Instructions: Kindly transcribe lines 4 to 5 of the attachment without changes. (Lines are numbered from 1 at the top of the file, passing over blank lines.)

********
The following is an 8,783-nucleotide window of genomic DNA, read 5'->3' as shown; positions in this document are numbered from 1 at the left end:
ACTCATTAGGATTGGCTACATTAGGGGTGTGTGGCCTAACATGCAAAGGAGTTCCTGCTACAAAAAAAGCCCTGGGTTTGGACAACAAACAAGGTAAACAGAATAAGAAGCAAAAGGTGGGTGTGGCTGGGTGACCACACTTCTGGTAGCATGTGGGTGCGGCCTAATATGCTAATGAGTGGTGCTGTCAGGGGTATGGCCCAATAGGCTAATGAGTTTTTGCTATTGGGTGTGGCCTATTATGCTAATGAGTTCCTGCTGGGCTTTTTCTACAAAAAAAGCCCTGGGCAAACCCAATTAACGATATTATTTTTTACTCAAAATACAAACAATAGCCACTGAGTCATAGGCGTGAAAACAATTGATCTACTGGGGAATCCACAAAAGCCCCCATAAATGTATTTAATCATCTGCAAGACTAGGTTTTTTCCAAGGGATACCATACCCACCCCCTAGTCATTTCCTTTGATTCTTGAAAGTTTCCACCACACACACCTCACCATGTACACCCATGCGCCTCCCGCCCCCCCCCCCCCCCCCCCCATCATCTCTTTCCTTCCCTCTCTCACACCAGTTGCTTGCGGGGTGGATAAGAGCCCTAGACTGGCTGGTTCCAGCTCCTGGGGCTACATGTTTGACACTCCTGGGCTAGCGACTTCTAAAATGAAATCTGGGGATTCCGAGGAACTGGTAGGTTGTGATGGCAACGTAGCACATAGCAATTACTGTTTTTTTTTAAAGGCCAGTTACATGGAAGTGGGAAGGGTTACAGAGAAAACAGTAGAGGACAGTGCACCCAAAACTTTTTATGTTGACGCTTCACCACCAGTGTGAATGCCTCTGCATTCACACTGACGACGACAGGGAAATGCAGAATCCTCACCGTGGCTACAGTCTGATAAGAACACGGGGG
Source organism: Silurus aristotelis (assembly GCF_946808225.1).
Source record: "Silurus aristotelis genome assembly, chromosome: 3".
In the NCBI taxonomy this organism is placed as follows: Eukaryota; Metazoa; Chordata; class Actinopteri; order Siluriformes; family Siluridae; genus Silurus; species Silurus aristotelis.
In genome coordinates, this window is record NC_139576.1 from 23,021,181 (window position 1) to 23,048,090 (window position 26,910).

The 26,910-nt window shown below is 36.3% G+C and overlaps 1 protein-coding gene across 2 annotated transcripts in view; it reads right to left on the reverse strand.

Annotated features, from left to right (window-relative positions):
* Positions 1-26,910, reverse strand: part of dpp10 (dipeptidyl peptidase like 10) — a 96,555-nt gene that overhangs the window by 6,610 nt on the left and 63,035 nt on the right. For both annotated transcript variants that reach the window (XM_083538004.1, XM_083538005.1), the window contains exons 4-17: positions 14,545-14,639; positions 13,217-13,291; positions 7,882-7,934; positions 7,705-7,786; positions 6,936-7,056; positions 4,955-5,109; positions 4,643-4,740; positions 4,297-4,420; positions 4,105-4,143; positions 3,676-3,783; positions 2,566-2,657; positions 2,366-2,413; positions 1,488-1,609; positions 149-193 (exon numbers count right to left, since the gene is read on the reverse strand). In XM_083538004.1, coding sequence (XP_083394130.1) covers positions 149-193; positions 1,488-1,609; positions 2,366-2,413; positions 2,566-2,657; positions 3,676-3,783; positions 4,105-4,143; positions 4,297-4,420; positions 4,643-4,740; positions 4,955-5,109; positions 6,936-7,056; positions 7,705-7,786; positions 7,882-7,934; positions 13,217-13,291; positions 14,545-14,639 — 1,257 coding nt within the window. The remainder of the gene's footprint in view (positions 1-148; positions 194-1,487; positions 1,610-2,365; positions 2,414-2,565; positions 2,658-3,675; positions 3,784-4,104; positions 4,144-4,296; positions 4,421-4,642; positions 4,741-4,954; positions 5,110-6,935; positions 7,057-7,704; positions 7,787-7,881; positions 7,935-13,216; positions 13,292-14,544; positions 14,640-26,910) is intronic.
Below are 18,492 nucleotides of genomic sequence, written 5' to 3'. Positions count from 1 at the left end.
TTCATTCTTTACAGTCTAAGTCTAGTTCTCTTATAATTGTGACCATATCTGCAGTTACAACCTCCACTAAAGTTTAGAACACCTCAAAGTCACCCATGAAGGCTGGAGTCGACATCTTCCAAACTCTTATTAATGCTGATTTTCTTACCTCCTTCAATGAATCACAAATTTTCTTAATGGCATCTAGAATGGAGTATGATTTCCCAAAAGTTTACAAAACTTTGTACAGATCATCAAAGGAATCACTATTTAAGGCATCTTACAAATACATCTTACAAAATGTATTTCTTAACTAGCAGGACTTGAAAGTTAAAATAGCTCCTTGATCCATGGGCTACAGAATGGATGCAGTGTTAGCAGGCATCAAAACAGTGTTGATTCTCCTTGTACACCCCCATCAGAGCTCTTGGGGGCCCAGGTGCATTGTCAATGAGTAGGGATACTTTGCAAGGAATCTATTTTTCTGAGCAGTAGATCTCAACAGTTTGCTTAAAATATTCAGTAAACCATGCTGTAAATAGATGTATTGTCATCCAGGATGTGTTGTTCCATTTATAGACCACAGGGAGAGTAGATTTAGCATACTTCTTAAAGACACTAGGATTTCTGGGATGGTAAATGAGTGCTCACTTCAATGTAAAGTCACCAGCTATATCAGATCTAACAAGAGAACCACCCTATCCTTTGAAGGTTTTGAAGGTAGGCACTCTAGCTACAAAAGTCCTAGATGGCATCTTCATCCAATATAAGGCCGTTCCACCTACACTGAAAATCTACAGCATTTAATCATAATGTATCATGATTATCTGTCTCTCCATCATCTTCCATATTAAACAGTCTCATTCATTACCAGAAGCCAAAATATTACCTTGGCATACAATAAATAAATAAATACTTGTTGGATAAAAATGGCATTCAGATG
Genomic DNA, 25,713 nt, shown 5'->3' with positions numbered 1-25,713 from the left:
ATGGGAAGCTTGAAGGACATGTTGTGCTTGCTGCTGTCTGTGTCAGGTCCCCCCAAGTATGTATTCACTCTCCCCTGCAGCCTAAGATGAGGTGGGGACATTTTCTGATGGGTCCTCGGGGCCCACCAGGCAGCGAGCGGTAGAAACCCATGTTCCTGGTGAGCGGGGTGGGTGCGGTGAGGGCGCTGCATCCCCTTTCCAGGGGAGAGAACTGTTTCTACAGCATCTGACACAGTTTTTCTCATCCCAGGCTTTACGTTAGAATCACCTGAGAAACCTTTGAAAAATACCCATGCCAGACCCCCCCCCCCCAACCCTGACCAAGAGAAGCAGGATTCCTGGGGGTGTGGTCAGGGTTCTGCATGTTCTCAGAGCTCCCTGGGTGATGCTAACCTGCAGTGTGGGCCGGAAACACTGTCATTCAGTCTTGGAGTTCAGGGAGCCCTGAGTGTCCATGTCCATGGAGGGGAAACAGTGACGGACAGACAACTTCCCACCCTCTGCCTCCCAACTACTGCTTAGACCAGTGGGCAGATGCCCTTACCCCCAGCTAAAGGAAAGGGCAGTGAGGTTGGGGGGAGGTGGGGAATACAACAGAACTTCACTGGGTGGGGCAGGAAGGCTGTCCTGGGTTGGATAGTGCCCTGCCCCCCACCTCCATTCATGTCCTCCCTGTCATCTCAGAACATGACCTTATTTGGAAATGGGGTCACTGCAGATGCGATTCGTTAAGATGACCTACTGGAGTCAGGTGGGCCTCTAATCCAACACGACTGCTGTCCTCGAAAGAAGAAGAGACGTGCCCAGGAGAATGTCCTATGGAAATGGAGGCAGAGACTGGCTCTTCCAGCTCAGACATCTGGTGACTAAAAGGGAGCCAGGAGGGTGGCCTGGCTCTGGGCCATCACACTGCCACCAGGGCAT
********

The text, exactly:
Source record: "Silurus aristotelis genome assembly, chromosome: 3".
In the NCBI taxonomy this organism is placed as follows: Eukaryota; Metazoa; Chordata; class Actinopteri; order Siluriformes; family Siluridae; genus Silurus; species Silurus aristotelis.